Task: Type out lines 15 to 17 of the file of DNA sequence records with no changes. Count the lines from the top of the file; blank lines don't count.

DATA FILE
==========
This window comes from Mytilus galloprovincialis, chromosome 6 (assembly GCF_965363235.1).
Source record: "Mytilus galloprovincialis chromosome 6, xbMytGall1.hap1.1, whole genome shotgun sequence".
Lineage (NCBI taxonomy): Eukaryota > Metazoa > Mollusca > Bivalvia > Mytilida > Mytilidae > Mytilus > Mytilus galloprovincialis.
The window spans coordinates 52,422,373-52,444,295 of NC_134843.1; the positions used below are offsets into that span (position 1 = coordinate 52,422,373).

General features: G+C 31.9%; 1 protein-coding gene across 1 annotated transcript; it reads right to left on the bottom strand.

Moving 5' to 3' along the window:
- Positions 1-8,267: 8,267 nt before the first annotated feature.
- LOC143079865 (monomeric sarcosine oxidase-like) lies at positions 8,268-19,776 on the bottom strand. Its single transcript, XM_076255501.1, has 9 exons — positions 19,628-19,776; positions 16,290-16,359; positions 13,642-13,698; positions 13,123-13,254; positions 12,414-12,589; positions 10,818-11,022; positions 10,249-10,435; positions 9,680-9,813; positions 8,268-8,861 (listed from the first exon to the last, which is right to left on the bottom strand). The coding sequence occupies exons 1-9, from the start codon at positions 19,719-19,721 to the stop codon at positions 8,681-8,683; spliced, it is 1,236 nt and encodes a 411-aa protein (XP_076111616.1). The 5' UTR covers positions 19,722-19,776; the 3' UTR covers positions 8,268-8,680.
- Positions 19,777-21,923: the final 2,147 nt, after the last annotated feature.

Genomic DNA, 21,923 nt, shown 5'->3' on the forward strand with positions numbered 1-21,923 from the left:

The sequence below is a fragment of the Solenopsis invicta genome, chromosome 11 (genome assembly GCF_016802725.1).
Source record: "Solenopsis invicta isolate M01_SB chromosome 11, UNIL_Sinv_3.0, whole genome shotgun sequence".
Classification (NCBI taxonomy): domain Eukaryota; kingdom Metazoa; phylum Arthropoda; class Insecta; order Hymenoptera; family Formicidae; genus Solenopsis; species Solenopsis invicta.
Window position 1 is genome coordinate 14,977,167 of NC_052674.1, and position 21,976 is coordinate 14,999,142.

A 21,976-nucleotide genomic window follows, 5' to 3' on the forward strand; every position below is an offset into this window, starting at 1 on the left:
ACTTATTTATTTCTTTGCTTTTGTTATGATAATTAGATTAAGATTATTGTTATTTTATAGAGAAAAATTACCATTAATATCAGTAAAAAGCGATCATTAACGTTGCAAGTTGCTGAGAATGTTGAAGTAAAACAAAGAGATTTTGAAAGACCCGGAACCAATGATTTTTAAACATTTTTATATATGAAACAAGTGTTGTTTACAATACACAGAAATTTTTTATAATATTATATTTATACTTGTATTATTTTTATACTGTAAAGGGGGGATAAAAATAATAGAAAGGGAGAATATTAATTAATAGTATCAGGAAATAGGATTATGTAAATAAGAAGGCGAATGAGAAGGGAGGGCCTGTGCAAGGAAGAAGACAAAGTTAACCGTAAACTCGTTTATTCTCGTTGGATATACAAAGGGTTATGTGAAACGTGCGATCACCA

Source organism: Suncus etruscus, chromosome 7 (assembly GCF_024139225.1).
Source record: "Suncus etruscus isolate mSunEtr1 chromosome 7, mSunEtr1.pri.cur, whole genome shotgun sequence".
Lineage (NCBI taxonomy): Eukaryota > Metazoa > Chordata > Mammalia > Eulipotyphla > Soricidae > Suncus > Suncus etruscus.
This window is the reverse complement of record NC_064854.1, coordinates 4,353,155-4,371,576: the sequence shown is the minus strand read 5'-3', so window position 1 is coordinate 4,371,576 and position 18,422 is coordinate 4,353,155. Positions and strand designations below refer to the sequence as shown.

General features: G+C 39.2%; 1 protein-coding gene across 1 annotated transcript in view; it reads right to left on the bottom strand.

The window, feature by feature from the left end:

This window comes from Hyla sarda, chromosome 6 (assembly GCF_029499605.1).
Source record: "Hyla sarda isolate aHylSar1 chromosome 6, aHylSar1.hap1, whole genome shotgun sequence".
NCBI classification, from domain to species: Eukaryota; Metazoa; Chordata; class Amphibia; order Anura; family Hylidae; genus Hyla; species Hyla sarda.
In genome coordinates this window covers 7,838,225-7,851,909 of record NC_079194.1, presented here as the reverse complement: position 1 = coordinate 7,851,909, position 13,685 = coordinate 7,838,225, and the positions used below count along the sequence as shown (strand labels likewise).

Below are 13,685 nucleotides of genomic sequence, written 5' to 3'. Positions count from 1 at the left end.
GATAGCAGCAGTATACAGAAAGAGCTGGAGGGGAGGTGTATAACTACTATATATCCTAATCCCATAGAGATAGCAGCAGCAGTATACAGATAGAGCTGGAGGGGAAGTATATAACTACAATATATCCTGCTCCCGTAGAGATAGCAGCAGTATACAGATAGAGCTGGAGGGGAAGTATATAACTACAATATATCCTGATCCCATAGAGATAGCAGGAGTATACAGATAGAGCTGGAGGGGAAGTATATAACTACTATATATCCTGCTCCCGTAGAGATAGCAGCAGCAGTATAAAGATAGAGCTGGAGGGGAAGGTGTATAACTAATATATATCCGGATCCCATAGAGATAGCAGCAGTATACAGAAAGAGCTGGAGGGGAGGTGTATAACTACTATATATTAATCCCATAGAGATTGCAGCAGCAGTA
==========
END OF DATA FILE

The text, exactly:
A 21,976-nucleotide genomic window follows, 5' to 3' on the forward strand; every position below is an offset into this window, starting at 1 on the left:
ACTTATTTATTTCTTTGCTTTTGTTATGATAATTAGATTAAGATTATTGTTATTTTATAGAGAAAAATTACCATTAATATCAGTAAAAAGCGATCATTAACGTTGCAAGTTGCTGAGAATGTTGAAGTAAAACAAAGAGATTTTGAAAGACCCGGAACCAATGATTTTTAAACATTTTTATATATGAAACAAGTGTTGTTTACAATACACAGAAATTTTTTATAATATTATATTTATACTTGTATTATTTTTATACTGTAAAGGGGGGATAAAAATAATAGAAAGGGAGAATATTAATTAATAGTATCAGGAAATAGGATTATGTAAATAAGAAGGCGAATGAGAAGGGAGGGCCTGTGCAAGGAAGAAGACAAAGTTAACCGTAAACTCGTTTATTCTCGTTGGATATACAAAGGGTTATGTGAAACGTGCGATCACCA

Source organism: Suncus etruscus, chromosome 7 (assembly GCF_024139225.1).